Plant out tomatoes in a sunny border or against a warm wall. If the plants have already begun to set fruit, so much the better. Do not let any rank manure come near them, as this may encourage the risk of disease. If any sign of disease occurs, remove and burn the fruits, and withhold water as much as possible for the time being.
Cordon apples and pears should be gone over, the leading growths trained, and the laterals pinched out. Plenty of light and air will thus be secured, and if the fruits are thinned, this will further assist the crop.
Give a good mulch of manure to fruit-trees which have been planted this year, and see that they have plenty of water.
The breastwood of pear-trees can be shortened this month to half its length, and a few weeks later be removed altogether, unless required for fruit spurs, in which case it should not be cut below the third joint.
If cherry-trees on walls are attacked by black aphis, this should be checked at once by covering the shoots with a little clayey soil mixed with water, which can be easily removed as soon as it has done its work. Soft soap and quassia may be used if preferred.
Grapes which are ripening must have plenty of air, and also a good supply of water. Some stimulant should be given to late varieties, and fire heat will be needed to keep these moving on. Give abundance of air early in the morning, and water freely inside.
Figs must be watered frequently, and syringed also to keep down red spider. Some good artificial fertiliser, given once or twice a week, will also be of benefit.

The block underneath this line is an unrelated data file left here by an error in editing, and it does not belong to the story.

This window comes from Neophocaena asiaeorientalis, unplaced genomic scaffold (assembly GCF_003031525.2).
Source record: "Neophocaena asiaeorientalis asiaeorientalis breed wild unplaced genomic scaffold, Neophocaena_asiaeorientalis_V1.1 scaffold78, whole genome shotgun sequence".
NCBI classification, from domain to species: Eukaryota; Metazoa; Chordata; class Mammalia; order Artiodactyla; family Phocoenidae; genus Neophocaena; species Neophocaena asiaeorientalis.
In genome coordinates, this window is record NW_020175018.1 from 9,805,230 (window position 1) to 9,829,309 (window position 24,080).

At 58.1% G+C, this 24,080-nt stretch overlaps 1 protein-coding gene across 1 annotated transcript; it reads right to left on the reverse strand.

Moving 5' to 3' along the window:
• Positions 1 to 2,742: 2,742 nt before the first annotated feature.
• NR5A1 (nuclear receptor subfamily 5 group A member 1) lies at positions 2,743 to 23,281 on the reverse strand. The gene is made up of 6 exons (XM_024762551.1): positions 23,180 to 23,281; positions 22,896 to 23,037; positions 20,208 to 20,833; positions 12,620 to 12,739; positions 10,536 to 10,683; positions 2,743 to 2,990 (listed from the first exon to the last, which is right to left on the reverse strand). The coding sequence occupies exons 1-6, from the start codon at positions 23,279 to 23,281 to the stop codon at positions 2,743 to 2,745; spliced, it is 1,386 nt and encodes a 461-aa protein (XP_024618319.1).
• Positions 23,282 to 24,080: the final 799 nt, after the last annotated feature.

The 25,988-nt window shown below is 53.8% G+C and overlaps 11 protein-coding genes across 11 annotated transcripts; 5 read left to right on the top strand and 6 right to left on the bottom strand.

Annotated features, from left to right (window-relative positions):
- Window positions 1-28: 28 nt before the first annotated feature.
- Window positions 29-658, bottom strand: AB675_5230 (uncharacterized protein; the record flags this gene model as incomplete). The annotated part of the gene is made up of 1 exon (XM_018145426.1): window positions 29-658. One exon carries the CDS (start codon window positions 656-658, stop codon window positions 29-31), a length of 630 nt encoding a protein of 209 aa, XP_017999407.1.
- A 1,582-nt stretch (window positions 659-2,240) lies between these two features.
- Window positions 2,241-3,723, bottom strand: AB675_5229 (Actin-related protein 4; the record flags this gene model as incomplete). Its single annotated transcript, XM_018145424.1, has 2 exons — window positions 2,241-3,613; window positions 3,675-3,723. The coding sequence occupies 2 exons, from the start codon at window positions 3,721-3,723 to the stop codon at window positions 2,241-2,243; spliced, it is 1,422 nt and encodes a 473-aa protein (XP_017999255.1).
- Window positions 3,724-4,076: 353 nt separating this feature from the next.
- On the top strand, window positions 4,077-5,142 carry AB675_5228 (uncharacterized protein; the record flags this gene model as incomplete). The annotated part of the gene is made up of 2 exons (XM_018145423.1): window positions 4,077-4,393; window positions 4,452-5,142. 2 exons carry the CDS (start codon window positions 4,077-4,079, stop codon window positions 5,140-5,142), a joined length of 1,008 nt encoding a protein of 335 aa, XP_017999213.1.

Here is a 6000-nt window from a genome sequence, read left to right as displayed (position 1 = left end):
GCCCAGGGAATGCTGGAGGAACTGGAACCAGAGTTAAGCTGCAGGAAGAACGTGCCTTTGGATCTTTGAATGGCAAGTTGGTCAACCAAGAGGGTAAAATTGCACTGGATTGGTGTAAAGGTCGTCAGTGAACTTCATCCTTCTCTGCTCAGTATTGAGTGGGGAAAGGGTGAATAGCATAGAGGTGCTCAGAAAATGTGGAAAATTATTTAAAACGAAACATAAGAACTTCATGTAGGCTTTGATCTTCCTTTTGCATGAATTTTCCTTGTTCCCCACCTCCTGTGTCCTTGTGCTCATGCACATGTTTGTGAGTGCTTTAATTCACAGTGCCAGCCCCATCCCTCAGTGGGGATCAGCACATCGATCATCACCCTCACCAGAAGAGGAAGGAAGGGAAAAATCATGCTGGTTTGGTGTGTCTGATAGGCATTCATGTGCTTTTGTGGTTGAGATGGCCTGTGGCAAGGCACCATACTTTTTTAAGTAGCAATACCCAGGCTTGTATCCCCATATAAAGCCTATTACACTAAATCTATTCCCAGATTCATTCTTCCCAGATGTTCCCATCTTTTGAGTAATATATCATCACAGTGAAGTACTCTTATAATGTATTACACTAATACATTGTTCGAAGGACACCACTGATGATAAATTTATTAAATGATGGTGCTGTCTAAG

Early peaches must have free ventilation, but not much water. The fruit should be gathered a few days before it is ripe, and laid on wadding in a sunny place.
Where pines are grown, the stock should be thoroughly looked over this month. Top-dress the plants, or repot those which need it. If an increase of stock is necessary for succession, take off suckers and plant them in five or seven-inch pots. These shouid be plunged in a bottom heat of 750. The material of the plunging-beds should be renewed if necessary. Pines which are fruiting should be given a high temperature during the day, and one below 700 at night.
Keep a moist atmosphere in the orchard-house this month; ventilate freely in the morning and slightly at night.
Top-dress fruit-trees in pots, and keep the young growth thin. Any trees which are stood outside should have protection for the first night or two, if the nights are cold. Keep the points of shoots pinched out, and give sufficient water to encourage a good growth.